As a relatively young organisation, at East West Rail (EWR), we’ve been able to think about nature from the start and considered the environment in everything we do. We have a number of sustainability ambitions including to be operationally net-zero by 2050 and reducing the capital carbon through intelligent design. Additionally, we are now proud to say that we are committing to a 10% biodiversity net gain across the whole length of our project. We’re still at the beginning of this journey, but as legislation is coming to ensure more developments include net biodiversity gains, there are lessons we can share: early-stage surveying and planning; the value of a modular approach; and collaboration.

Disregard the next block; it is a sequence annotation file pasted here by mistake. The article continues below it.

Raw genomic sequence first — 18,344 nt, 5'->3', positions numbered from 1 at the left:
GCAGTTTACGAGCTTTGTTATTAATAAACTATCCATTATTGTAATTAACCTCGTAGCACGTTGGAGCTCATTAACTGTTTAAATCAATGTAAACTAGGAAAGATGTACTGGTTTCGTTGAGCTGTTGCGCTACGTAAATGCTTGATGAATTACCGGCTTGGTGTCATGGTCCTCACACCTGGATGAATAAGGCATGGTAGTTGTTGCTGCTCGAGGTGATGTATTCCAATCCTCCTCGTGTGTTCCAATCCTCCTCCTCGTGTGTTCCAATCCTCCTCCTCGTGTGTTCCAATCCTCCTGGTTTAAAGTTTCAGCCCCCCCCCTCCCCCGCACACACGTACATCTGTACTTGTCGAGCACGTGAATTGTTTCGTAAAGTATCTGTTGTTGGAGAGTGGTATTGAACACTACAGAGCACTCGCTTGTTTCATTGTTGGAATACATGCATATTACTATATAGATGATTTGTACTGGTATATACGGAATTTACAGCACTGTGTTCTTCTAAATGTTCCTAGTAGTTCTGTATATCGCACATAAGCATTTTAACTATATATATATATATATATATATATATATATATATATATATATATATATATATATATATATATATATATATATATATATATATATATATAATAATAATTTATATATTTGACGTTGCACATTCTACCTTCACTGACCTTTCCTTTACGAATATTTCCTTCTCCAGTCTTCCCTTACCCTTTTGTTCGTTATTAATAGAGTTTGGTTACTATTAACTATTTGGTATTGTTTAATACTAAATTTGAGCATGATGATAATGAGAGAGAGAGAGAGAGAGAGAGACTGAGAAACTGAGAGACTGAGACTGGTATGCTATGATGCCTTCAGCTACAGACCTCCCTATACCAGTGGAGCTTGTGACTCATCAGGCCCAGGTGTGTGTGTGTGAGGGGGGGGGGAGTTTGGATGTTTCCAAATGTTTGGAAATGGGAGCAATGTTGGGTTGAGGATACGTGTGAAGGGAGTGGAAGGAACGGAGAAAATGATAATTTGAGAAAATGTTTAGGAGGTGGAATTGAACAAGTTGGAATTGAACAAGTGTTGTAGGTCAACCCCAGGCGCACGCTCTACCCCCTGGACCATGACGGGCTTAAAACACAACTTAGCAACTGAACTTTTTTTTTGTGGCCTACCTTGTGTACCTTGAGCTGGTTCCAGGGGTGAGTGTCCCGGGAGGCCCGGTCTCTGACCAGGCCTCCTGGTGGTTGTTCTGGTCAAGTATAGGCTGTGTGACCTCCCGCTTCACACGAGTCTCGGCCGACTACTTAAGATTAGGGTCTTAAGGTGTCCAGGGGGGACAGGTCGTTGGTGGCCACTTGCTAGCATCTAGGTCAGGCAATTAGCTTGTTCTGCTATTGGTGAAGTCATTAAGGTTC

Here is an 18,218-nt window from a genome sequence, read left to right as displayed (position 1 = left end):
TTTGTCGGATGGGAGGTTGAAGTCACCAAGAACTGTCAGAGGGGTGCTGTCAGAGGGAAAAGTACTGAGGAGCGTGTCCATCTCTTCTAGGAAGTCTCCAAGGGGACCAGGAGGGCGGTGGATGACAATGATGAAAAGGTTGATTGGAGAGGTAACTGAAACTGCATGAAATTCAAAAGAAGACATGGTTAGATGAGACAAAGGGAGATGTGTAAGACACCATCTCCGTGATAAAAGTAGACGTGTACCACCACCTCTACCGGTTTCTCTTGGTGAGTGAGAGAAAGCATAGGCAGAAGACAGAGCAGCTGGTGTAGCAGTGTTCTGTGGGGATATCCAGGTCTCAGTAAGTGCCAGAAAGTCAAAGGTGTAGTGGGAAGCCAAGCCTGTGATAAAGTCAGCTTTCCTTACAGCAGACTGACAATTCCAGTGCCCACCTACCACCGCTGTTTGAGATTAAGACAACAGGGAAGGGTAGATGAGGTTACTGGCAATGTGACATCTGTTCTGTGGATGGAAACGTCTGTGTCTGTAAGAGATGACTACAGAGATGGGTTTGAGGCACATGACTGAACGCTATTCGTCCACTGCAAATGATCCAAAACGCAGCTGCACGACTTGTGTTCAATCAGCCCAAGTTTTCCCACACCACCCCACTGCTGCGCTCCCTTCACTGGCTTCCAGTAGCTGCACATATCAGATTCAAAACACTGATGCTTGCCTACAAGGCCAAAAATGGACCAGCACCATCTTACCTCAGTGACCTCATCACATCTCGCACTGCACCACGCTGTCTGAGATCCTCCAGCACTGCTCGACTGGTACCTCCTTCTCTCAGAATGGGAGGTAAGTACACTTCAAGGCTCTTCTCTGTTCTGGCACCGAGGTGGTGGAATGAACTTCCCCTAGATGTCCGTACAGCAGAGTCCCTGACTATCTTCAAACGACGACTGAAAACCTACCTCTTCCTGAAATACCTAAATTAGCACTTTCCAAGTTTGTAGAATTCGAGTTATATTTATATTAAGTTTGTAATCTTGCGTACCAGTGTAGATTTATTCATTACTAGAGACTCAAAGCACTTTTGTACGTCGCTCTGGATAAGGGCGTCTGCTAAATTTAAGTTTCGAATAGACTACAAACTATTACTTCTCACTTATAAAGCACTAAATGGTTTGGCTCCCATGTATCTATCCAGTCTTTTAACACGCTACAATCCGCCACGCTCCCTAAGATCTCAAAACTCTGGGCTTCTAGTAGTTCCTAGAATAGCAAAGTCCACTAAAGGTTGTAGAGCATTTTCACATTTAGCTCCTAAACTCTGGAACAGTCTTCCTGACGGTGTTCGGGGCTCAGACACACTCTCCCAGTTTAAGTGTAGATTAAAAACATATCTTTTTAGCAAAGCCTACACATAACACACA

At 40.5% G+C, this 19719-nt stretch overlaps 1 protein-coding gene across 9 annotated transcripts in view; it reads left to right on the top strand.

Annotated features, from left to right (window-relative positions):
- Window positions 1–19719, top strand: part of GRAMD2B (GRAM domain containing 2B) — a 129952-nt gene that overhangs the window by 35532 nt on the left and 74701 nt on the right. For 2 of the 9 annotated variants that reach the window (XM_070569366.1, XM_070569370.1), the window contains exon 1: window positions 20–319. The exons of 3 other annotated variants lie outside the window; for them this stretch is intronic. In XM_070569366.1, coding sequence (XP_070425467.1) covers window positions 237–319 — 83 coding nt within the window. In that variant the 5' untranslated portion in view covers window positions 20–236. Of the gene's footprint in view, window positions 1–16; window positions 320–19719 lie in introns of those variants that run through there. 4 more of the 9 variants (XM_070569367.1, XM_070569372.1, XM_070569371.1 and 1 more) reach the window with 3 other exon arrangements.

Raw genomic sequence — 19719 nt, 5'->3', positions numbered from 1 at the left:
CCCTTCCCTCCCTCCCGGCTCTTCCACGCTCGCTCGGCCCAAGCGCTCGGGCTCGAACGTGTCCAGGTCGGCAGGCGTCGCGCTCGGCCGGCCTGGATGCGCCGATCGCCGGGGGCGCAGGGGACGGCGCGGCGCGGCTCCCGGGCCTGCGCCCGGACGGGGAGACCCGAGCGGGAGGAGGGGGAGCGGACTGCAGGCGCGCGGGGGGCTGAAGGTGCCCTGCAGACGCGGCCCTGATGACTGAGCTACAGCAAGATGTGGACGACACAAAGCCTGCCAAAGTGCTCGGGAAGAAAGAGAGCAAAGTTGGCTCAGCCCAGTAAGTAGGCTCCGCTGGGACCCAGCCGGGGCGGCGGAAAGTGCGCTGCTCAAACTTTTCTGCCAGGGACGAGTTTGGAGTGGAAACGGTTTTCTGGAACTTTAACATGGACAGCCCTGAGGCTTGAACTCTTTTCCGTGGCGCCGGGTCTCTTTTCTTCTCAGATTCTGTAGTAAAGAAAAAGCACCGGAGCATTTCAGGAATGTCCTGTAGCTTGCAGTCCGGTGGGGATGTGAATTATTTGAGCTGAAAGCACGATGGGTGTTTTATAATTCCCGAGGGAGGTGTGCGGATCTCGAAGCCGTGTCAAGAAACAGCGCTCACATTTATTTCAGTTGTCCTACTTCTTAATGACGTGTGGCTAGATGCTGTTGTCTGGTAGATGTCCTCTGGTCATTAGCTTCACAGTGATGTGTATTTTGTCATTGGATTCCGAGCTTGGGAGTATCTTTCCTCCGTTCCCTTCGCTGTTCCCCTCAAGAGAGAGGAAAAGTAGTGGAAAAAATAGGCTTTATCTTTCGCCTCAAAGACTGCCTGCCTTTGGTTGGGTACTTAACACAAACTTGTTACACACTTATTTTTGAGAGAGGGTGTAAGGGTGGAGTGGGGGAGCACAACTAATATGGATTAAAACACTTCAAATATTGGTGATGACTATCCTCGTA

It sounds obvious but planning is key, how and when to plan is crucial. The natural landscape between Oxfordshire, Buckinghamshire, Bedfordshire and Cambridge is quintessential English countryside taking in ancient forests, rivers, meadows, streams, and woodland. We recognise that early in the design stage and well before any new construction begins we need to fully understand the natural environment around us. We’ve taken a hybrid approach to environmental surveys, using the best of nature’s own skills teamed with the latest in digital technology.